Rul­ing says U.S. can’t just stop cost-shar­ing sub­si­dies

De­ci­sion could cost gov­ern­ment hun­dreds of mil­lions of dol­lars.

Austin American-Statesman Sunday - - NATION & WORLD - Robert Pear

WASH­ING­TON — A fed­eral court ruled this month that a Mon­tana in­surer is en­ti­tled to fed­eral com­pen­sa­tion for sub­sidy pay­ments un­der the Af­ford­able Care Act that Pres­i­dent Don­ald Trump abruptly ended last Oc­to­ber, a rul­ing that could re­ver­ber­ate through in­surance mar­kets and cost the gov­ern­ment hun­dreds of mil­lions of dol­lars.

At is­sue are cost-shar­ing re­duc­tions, dis­counts that en­hanced the value of health in­surance poli­cies pur­chased from the Af­ford­able Care Act’s mar­ket­places by re­duc­ing de­ductibles, co­pay­ments and other out-of-pocket costs for low-in­come con­sumers. Trump ended them in Oc­to­ber, one of a se­ries of ex­ec­u­tive ac­tions that he said would “gut” Pres­i­dent Barack Obama’s sig­na­ture do­mes­tic achieve­ment by desta­bi­liz­ing the law’s mar­ket­places and send­ing pre­mi­ums higher.

But Judge Elaine D. Ka­plan of the U.S. Court of Fed­eral Claims said this month that Trump’s ac­tions vi­o­lated a gov­ern­ment prom­ise to in­surance com­pa­nies par­tic­i­pat­ing in the health law. Although Con­gress never ex­plic­itly pro­vided money for the sub­si­dies, the court said, the gov­ern­ment had a le­gal obli­ga­tion to pay them.

“The statu­tory lan­guage clearly and un­am­bigu­ously im­poses an obli­ga­tion” on the gov­ern­ment to re­im­burse in­sur­ers for the dis­counts they were re­quired to pro­vide to low- and mid­dle-in­come peo­ple, Ka­plan said in her de­ci­sion.

The de­ci­sion could have broad ram­i­fi­ca­tions for health in­sur­ers. Sev­eral sim­i­lar cases are pend­ing in the Court of Fed­eral Claims, a spe­cial­ized tri­bunal that han­dles a wide range of mon­e­tary claims against the gov­ern­ment. In April, an­other judge, Mar­garet M. Sweeney, cer­ti­fied a class ac­tion that al­lows in­sur­ers as a group to sue the gov­ern­ment over Trump’s ter­mi­na­tion of the cost-shar­ing pay­ments.

Dozens of in­sur­ers of all sizes have joined the class-ac­tion law­suit, filed orig­i­nally by Com­mon Ground Health­care Co­op­er­a­tive of Wis­con­sin.

The case de­cided by Ka­plan was filed by the Mon­tana Health Co-op, which sells cov­er­age on the fed­eral in­surance ex­change cre­ated un­der the 2010 health law. The com­pany re­ceived cost-shar­ing re­duc­tion pay­ments from the gov­ern­ment for 45 straight months, un­til Trump ended them last year. Trump was frus­trated over the fail­ure of Con­gress to re­peal the Af­ford­able Care Act, and he de­nounced the cost-shar­ing pay­ments as a “bailout of in­surance com­pa­nies.”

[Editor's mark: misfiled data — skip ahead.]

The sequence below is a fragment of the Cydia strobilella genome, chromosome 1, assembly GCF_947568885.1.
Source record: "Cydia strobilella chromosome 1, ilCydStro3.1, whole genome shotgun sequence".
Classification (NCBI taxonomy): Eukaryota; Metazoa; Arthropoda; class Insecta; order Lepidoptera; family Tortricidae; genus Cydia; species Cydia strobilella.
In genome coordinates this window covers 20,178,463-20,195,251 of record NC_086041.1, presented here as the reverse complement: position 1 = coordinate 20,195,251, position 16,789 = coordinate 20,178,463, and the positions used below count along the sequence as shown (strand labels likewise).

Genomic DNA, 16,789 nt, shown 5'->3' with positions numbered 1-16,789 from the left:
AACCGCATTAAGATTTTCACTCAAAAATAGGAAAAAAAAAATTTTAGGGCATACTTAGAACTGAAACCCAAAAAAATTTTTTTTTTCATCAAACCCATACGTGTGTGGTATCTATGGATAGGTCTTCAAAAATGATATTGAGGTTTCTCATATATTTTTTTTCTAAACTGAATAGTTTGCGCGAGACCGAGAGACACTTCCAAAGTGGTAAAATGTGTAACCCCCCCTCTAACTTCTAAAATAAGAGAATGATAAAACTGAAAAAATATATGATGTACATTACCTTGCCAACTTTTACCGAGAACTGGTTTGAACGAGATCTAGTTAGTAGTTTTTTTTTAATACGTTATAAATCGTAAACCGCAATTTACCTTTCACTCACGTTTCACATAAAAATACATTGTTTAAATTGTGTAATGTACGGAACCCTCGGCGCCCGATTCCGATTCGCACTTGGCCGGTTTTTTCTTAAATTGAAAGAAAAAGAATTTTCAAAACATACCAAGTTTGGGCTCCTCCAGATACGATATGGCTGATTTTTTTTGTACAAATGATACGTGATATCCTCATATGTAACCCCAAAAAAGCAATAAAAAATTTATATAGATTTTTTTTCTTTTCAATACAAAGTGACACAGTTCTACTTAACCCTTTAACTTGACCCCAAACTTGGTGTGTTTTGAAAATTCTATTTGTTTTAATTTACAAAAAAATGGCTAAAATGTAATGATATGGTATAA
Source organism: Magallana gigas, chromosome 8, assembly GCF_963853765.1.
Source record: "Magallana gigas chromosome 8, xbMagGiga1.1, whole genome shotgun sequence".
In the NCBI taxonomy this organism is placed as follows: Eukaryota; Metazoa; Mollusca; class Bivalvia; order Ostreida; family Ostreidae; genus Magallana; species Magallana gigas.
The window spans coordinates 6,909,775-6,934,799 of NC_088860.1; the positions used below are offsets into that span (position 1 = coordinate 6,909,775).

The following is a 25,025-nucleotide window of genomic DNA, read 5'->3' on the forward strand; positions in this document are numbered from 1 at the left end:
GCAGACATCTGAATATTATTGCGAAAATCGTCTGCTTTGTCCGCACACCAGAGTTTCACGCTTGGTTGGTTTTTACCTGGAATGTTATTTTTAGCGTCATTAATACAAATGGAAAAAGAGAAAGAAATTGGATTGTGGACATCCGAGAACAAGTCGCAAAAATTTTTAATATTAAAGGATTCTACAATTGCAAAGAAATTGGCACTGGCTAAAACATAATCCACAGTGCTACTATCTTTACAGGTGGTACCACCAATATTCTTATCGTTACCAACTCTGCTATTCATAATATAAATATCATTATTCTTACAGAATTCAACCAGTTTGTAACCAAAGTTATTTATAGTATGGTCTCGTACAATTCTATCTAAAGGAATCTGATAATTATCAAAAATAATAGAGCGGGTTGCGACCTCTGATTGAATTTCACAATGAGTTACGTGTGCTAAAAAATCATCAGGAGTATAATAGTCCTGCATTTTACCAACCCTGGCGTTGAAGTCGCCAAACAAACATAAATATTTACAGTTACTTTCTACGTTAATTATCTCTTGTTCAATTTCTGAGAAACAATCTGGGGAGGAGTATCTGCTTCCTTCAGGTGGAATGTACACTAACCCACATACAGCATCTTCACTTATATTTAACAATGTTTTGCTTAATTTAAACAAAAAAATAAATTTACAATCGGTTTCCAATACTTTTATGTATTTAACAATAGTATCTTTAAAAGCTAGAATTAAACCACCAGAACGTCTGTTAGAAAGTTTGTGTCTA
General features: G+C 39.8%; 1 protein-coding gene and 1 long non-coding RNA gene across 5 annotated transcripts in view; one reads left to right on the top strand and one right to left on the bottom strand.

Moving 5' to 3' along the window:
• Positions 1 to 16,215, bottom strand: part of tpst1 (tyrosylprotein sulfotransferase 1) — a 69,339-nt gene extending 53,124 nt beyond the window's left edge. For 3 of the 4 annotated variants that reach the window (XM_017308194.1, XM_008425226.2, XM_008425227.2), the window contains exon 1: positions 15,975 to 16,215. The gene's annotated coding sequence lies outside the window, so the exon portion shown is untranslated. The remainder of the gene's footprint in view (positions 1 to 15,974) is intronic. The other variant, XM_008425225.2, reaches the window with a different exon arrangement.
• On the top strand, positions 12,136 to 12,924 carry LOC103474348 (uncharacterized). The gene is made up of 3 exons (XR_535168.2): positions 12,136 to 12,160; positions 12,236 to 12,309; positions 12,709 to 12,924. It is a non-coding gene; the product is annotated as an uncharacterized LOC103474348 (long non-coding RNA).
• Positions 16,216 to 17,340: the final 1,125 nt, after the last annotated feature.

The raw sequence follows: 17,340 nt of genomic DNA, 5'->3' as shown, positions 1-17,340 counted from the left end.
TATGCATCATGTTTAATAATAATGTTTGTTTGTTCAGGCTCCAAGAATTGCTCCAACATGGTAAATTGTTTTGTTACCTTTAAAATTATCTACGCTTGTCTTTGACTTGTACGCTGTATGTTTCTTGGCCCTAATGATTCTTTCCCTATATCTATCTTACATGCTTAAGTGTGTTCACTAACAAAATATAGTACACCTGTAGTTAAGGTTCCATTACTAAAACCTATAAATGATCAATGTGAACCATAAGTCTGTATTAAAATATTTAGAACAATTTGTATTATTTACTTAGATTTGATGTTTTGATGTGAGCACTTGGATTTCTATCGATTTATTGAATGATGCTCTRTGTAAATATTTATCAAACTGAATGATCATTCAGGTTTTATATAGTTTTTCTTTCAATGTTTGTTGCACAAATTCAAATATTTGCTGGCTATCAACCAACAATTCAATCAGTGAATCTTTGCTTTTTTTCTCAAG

Mon­tana Health said it was en­ti­tled to $5.3 mil­lion for the fi­nal months of 2017. Ka­plan’s de­ci­sion al­lows the in­surer to ob­tain the money from a spe­cial ac­count known as the Judg­ment Fund, cre­ated by Con­gress to pay cer­tain claims against the gov­ern­ment.

Fed­eral of­fi­cials de­fended Trump’s de­ci­sion to halt the sub­sidy pay­ments, say­ing Con­gress did not in­tend to fund them. But the ad­min­is­tra­tion has not said whether it will ap­peal the court rul­ing.

Ka­plan said the ques­tion of the gov­ern­ment’s le­gal re­spon­si­bil­ity, or li­a­bil­ity, for the pay­ments was sep­a­rate from the ques­tion of whether Con­gress had pro­vided money for them.

The Af­ford­able Care Act, she said, is clear. It says that the sec­re­tary of health and hu­man ser­vices “shall make pe­ri­odic and timely pay­ments” to in­sur­ers equal to the value of the cost-shar­ing re­duc­tions they give con­sumers.

In de­ci­sions stretch­ing back more than a cen­tury, she said, courts have held that the gov­ern­ment may some­times in­cur a “statu­tory pay­ment obli­ga­tion” even when Con­gress has not specif­i­cally pro­vided money to meet that com­mit­ment.

“The gov­ern­ment vi­o­lated a statu­tory obli­ga­tion cre­ated by Con­gress in the Af­ford­able Care Act when it failed to pro­vide Mon­tana Health its full cost-shar­ing re­duc­tion pay­ments for 2017,” Ka­plan said, and Con­gress’ fail­ure to ap­pro­pri­ate funds does not wipe out that obli­ga­tion.

The next open en­roll­ment pe­riod, when peo­ple can sign up for cov­er­age un­der the Af­ford­able Care Act or switch plans, starts in a few weeks, on Nov. 1, and con­tin­ues through Dec. 15. Con­sumers in many states will see smaller in­creases in pre­mi­ums than in prior years, and in some cases they will see rates come down, as in­sur­ers say they have al­ready ac­counted for most of the dis­rup­tion to the Af­ford­able Care Act mar­ket­place caused by Trump and Repub­li­cans in Con­gress.

In­sur­ers do not like the changes in fed­eral law and pol­icy, which ended the cost-shar­ing pay­ments and the man­date for peo­ple to have in­surance. But those changes re­duced un­cer­tainty about the gov­ern­ment’s in­ten­tions, mak­ing it eas­ier for in­sur­ers and ac­tu­ar­ies to pre­dict costs and set rates for 2019.

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